Mal Fletcher reports on the issues surrounding censorship in social media.

Christchurch And Social Media Censorship

Last week marked the thirtieth anniversary of the launch of the public internet, in the form of the world wide web.

This is, of course, the mechanism through which most of us engage the internet. Marking the event, the web's creator, Sir Tim Berners-Lee, spoke about the dangers of an internet that's now driven more by corporate interests than by individual users.

He called for a re-think of our values and ethics when it comes to the web and the internet in general.

The timeliness of his statements was highlighted by the slow reaction of certain sites to the attack on worshippers in Christchurch, New Zealand.

Fifty people died in the attack and the alleged perpetrator live-streamed his shooting spree on social media. Reportedly, both the video and the killer's so-called "manifesto" - an attempt to justify his crimes - remained online for a while after the attacks.

Facebook claims to have scrubbed 1.5 million related videos worldwide within 24 hours, with 1.2 million being blocked at upload. The company says it is working "around the clock" to remove similar content using a combination of human operators and automated technology.

Yet experts say that the 17-minute video was easily retrievable several hours after the attack.

Facebook figures reveal that at least 300,000 videos were not blocked before being uploaded. How many times were these clips viewed or shared? Nobody knows.

This has raised again the horny issue of censorship in social media. The debate also takes in mainstream, traditional media and press because much of the conversation surrounding what is news-worthy is shaped by the audience's exposure to social media.

In the US, 46 per cent of people get their news online at least three times per week and more than 50 percent have learned about breaking news from a social media site. In 2012, online news revenue in the US surpassed that of print news for the first time. In 2016, more than half of all American adults - 66 percent - took news from social media sites. Eighteen percent did so often, according to Pew Research. (That figure is undoubtedly higher among people aged under 30).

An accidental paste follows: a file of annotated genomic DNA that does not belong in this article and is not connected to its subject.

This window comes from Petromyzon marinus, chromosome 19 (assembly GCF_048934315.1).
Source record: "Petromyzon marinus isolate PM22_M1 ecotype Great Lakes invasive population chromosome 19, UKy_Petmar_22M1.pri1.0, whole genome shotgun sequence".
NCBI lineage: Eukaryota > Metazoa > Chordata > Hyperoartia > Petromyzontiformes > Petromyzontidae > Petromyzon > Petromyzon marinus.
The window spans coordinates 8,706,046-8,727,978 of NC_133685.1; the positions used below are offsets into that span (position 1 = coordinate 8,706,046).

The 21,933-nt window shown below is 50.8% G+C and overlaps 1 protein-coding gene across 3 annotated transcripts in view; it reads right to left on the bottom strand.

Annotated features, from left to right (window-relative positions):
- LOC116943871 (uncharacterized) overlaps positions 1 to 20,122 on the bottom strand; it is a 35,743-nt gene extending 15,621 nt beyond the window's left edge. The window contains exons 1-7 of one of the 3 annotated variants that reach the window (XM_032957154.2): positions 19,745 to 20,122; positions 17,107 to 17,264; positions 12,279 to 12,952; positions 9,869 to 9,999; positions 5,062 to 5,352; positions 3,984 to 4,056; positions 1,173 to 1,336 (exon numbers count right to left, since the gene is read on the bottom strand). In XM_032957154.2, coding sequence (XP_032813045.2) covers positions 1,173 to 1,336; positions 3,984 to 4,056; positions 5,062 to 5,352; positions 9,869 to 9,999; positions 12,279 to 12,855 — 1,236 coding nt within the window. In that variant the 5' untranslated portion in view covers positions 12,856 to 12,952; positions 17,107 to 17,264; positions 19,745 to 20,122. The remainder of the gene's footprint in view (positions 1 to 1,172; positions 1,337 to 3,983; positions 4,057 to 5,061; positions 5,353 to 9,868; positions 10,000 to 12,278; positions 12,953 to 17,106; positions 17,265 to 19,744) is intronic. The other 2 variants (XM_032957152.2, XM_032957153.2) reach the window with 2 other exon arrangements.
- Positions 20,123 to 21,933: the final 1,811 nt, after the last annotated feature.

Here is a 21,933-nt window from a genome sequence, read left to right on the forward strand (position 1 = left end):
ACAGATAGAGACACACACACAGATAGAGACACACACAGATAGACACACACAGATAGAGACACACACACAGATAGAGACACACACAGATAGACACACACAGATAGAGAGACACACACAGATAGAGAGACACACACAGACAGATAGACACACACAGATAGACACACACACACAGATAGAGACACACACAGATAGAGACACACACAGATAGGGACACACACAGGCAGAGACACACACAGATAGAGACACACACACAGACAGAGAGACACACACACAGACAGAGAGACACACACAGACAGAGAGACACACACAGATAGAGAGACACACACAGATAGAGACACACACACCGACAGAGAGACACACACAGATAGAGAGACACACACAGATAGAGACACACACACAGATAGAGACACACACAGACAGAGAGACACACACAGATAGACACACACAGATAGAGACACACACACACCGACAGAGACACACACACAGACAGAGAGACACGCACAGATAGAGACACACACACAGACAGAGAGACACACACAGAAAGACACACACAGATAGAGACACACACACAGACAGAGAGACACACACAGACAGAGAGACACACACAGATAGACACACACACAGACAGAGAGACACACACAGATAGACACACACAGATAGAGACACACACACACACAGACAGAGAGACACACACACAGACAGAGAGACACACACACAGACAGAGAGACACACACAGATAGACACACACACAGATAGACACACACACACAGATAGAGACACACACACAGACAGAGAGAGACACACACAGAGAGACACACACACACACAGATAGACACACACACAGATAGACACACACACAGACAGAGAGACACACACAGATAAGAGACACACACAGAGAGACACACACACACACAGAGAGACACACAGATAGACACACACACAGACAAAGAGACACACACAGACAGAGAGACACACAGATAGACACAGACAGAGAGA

The new media clearly exercise great power. Yet some people continue to denounce all forms of censorship, on the basis of protecting civil liberties, particularly freedom of expression.

Few responsible people will argue that, generally speaking, regulation of public behaviour is a bad thing. Most of us agree that without regulation life in a free society would become untenable. Yet all regulation is a form of censorship. It's only because our rights are proscribed in law - or censored - that we have a free society at all.

Nobody realistically expects that mainstream media or press companies will always act in the interests of the common good, so governments are charged with making laws to ensure that they do. The same approach must be applied to new media or social media sites.

Governments need to do much more than issue denunciatory press statements when social media platform are seen to be working, even indirectly, against the public good. Governments need to provide strong incentives for them to reform, by way of punitive laws that have real teeth.